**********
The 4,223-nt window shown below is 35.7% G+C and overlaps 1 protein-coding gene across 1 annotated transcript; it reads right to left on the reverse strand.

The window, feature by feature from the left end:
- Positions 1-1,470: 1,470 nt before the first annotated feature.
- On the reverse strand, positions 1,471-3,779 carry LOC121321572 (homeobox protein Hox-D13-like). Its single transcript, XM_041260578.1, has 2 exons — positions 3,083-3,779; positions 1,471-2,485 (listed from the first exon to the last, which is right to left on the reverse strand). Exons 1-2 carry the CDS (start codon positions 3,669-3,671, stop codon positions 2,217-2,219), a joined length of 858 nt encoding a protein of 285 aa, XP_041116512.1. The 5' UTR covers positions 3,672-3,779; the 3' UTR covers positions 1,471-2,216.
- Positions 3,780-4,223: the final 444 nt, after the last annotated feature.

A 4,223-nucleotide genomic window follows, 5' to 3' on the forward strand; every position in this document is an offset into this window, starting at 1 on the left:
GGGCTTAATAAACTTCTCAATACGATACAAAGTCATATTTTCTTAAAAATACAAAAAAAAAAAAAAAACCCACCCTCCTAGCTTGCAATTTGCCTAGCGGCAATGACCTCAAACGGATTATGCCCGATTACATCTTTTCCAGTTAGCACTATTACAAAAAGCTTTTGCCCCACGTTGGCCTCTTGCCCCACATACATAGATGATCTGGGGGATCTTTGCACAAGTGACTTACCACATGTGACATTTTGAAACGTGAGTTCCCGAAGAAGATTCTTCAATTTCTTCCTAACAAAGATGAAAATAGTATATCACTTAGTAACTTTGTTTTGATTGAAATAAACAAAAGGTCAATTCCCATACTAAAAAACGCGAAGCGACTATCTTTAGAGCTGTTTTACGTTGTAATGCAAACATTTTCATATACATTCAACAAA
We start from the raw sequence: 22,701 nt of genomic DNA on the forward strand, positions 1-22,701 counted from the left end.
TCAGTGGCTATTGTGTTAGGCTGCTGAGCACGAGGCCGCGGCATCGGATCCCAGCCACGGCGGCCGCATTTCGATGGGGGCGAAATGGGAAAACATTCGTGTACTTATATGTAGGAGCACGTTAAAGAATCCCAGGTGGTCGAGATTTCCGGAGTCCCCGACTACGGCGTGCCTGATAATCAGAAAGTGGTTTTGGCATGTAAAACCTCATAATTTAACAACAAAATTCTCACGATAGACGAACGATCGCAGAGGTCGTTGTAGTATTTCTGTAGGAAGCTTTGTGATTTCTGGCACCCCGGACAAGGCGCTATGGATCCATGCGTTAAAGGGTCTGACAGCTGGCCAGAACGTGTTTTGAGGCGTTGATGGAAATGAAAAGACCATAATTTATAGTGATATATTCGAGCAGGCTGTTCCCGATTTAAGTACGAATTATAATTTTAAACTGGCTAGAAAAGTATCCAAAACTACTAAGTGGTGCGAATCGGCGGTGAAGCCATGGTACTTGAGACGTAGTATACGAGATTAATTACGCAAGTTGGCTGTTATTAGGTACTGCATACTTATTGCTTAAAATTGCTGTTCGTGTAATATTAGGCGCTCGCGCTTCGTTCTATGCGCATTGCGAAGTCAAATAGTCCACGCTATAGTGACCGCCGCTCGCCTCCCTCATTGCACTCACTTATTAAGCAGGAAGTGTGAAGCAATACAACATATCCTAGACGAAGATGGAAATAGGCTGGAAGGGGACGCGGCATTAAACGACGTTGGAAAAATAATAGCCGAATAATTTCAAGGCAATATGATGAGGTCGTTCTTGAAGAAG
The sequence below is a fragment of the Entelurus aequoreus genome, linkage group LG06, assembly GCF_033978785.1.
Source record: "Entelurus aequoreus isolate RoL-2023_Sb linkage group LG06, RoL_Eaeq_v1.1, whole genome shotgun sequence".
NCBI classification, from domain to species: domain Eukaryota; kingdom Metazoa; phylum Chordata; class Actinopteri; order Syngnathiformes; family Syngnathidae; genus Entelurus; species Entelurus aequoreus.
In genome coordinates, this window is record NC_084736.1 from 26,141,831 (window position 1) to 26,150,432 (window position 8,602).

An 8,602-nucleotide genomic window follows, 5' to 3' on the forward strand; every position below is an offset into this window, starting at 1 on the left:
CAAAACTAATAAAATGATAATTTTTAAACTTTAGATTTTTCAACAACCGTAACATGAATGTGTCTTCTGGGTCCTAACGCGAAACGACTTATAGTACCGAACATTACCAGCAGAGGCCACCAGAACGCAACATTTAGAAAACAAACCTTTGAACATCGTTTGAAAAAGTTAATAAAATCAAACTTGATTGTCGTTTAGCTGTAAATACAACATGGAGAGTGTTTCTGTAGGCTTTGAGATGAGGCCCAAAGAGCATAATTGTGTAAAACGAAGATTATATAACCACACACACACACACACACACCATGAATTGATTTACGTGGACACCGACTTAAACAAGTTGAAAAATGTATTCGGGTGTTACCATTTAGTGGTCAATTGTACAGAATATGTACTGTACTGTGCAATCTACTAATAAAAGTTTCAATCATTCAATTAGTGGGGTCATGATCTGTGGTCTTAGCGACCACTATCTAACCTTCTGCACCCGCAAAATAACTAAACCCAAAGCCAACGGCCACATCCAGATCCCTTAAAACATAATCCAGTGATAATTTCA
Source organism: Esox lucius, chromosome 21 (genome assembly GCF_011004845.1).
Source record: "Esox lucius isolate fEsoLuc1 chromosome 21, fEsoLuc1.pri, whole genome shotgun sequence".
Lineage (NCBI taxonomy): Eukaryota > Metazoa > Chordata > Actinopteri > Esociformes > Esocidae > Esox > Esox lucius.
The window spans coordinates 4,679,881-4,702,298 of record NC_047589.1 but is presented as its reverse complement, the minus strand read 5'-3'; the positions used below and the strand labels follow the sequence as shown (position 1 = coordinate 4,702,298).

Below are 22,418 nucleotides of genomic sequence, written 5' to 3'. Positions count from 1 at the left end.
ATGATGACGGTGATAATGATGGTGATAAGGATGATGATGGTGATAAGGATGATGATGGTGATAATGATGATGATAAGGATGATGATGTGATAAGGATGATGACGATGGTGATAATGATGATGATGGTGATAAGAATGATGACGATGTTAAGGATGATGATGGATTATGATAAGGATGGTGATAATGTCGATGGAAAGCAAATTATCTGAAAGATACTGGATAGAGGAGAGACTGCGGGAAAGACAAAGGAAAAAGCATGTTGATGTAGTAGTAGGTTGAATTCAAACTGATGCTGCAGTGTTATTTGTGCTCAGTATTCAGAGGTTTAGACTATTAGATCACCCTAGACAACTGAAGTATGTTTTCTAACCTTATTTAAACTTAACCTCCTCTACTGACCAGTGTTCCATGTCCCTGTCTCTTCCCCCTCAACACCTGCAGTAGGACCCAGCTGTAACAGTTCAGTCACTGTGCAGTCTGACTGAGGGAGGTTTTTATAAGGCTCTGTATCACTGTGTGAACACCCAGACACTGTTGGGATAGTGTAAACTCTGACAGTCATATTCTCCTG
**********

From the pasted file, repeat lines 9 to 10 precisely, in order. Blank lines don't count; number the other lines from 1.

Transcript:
TCAGTGGCTATTGTGTTAGGCTGCTGAGCACGAGGCCGCGGCATCGGATCCCAGCCACGGCGGCCGCATTTCGATGGGGGCGAAATGGGAAAACATTCGTGTACTTATATGTAGGAGCACGTTAAAGAATCCCAGGTGGTCGAGATTTCCGGAGTCCCCGACTACGGCGTGCCTGATAATCAGAAAGTGGTTTTGGCATGTAAAACCTCATAATTTAACAACAAAATTCTCACGATAGACGAACGATCGCAGAGGTCGTTGTAGTATTTCTGTAGGAAGCTTTGTGATTTCTGGCACCCCGGACAAGGCGCTATGGATCCATGCGTTAAAGGGTCTGACAGCTGGCCAGAACGTGTTTTGAGGCGTTGATGGAAATGAAAAGACCATAATTTATAGTGATATATTCGAGCAGGCTGTTCCCGATTTAAGTACGAATTATAATTTTAAACTGGCTAGAAAAGTATCCAAAACTACTAAGTGGTGCGAATCGGCGGTGAAGCCATGGTACTTGAGACGTAGTATACGAGATTAATTACGCAAGTTGGCTGTTATTAGGTACTGCATACTTATTGCTTAAAATTGCTGTTCGTGTAATATTAGGCGCTCGCGCTTCGTTCTATGCGCATTGCGAAGTCAAATAGTCCACGCTATAGTGACCGCCGCTCGCCTCCCTCATTGCACTCACTTATTAAGCAGGAAGTGTGAAGCAATACAACATATCCTAGACGAAGATGGAAATAGGCTGGAAGGGGACGCGGCATTAAACGACGTTGGAAAAATAATAGCCGAATAATTTCAAGGCAATATGATGAGGTCGTTCTTGAAGAAG
The sequence below is a fragment of the Entelurus aequoreus genome, linkage group LG06, assembly GCF_033978785.1.